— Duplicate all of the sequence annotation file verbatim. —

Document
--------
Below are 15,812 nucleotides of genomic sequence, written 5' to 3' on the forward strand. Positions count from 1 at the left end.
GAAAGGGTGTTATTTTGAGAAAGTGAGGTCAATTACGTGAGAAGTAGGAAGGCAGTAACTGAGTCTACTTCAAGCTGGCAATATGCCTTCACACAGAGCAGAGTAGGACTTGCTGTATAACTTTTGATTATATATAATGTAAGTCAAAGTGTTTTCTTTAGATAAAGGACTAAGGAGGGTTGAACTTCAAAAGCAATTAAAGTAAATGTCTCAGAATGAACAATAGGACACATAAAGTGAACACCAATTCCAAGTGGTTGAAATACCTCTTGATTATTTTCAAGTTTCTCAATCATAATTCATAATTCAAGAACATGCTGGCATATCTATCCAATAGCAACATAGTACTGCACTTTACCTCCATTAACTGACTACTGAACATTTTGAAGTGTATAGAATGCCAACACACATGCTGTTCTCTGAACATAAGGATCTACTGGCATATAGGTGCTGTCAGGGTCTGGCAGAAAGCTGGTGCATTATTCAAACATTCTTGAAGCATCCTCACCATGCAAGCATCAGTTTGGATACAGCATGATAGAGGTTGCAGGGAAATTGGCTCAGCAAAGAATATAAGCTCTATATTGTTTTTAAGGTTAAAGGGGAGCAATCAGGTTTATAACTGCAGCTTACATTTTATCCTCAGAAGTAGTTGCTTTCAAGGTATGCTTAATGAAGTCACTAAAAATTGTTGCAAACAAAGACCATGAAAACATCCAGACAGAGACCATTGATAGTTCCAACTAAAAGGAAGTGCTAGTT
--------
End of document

Below are 15,812 nucleotides of genomic sequence, written 5' to 3' on the forward strand. Positions count from 1 at the left end.
GAAAGGGTGTTATTTTGAGAAAGTGAGGTCAATTACGTGAGAAGTAGGAAGGCAGTAACTGAGTCTACTTCAAGCTGGCAATATGCCTTCACACAGAGCAGAGTAGGACTTGCTGTATAACTTTTGATTATATATAATGTAAGTCAAAGTGTTTTCTTTAGATAAAGGACTAAGGAGGGTTGAACTTCAAAAGCAATTAAAGTAAATGTCTCAGAATGAACAATAGGACACATAAAGTGAACACCAATTCCAAGTGGTTGAAATACCTCTTGATTATTTTCAAGTTTCTCAATCATAATTCATAATTCAAGAACATGCTGGCATATCTATCCAATAGCAACATAGTACTGCACTTTACCTCCATTAACTGACTACTGAACATTTTGAAGTGTATAGAATGCCAACACACATGCTGTTCTCTGAACATAAGGATCTACTGGCATATAGGTGCTGTCAGGGTCTGGCAGAAAGCTGGTGCATTATTCAAACATTCTTGAAGCATCCTCACCATGCAAGCATCAGTTTGGATACAGCATGATAGAGGTTGCAGGGAAATTGGCTCAGCAAAGAATATAAGCTCTATATTGTTTTTAAGGTTAAAGGGGAGCAATCAGGTTTATAACTGCAGCTTACATTTTATCCTCAGAAGTAGTTGCTTTCAAGGTATGCTTAATGAAGTCACTAAAAATTGTTGCAAACAAAGACCATGAAAACATCCAGACAGAGACCATTGATAGTTCCAACTAAAAGGAAGTGCTAGTT